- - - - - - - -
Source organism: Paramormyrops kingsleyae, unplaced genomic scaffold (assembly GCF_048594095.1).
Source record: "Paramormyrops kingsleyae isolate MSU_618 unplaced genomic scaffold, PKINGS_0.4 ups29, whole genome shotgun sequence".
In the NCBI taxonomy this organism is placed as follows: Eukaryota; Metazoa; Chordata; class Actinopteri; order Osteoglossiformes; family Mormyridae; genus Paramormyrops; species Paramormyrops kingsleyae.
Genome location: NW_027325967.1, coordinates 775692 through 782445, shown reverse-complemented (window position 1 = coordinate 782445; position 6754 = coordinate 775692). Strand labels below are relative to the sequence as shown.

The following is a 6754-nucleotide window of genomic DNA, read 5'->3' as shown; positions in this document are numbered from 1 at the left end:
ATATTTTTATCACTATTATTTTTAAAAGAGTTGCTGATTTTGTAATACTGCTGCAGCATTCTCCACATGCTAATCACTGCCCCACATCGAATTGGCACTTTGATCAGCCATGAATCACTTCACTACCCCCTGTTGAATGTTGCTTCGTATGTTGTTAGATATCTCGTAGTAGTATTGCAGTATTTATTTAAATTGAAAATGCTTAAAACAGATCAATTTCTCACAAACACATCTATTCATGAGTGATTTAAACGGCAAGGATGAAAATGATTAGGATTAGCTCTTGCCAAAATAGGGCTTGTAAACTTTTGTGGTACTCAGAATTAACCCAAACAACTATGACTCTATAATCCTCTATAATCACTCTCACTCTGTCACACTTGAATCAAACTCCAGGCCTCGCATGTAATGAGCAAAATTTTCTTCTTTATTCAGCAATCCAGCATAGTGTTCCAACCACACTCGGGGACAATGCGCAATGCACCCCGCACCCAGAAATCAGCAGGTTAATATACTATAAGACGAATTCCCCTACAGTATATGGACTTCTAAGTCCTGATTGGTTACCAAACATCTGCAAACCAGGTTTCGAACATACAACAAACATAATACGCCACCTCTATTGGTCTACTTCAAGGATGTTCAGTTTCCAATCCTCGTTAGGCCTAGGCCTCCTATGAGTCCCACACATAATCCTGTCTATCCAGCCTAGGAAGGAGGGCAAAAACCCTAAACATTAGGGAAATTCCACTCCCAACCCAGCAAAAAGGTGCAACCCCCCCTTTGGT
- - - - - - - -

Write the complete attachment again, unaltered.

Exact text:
Source organism: Paramormyrops kingsleyae, unplaced genomic scaffold (assembly GCF_048594095.1).
Source record: "Paramormyrops kingsleyae isolate MSU_618 unplaced genomic scaffold, PKINGS_0.4 ups29, whole genome shotgun sequence".
In the NCBI taxonomy this organism is placed as follows: Eukaryota; Metazoa; Chordata; class Actinopteri; order Osteoglossiformes; family Mormyridae; genus Paramormyrops; species Paramormyrops kingsleyae.
Genome location: NW_027325967.1, coordinates 775692 through 782445, shown reverse-complemented (window position 1 = coordinate 782445; position 6754 = coordinate 775692). Strand labels below are relative to the sequence as shown.

The following is a 6754-nucleotide window of genomic DNA, read 5'->3' as shown; positions in this document are numbered from 1 at the left end:
ATATTTTTATCACTATTATTTTTAAAAGAGTTGCTGATTTTGTAATACTGCTGCAGCATTCTCCACATGCTAATCACTGCCCCACATCGAATTGGCACTTTGATCAGCCATGAATCACTTCACTACCCCCTGTTGAATGTTGCTTCGTATGTTGTTAGATATCTCGTAGTAGTATTGCAGTATTTATTTAAATTGAAAATGCTTAAAACAGATCAATTTCTCACAAACACATCTATTCATGAGTGATTTAAACGGCAAGGATGAAAATGATTAGGATTAGCTCTTGCCAAAATAGGGCTTGTAAACTTTTGTGGTACTCAGAATTAACCCAAACAACTATGACTCTATAATCCTCTATAATCACTCTCACTCTGTCACACTTGAATCAAACTCCAGGCCTCGCATGTAATGAGCAAAATTTTCTTCTTTATTCAGCAATCCAGCATAGTGTTCCAACCACACTCGGGGACAATGCGCAATGCACCCCGCACCCAGAAATCAGCAGGTTAATATACTATAAGACGAATTCCCCTACAGTATATGGACTTCTAAGTCCTGATTGGTTACCAAACATCTGCAAACCAGGTTTCGAACATACAACAAACATAATACGCCACCTCTATTGGTCTACTTCAAGGATGTTCAGTTTCCAATCCTCGTTAGGCCTAGGCCTCCTATGAGTCCCACACATAATCCTGTCTATCCAGCCTAGGAAGGAGGGCAAAAACCCTAAACATTAGGGAAATTCCACTCCCAACCCAGCAAAAAGGTGCAACCCCCCCTTTGGT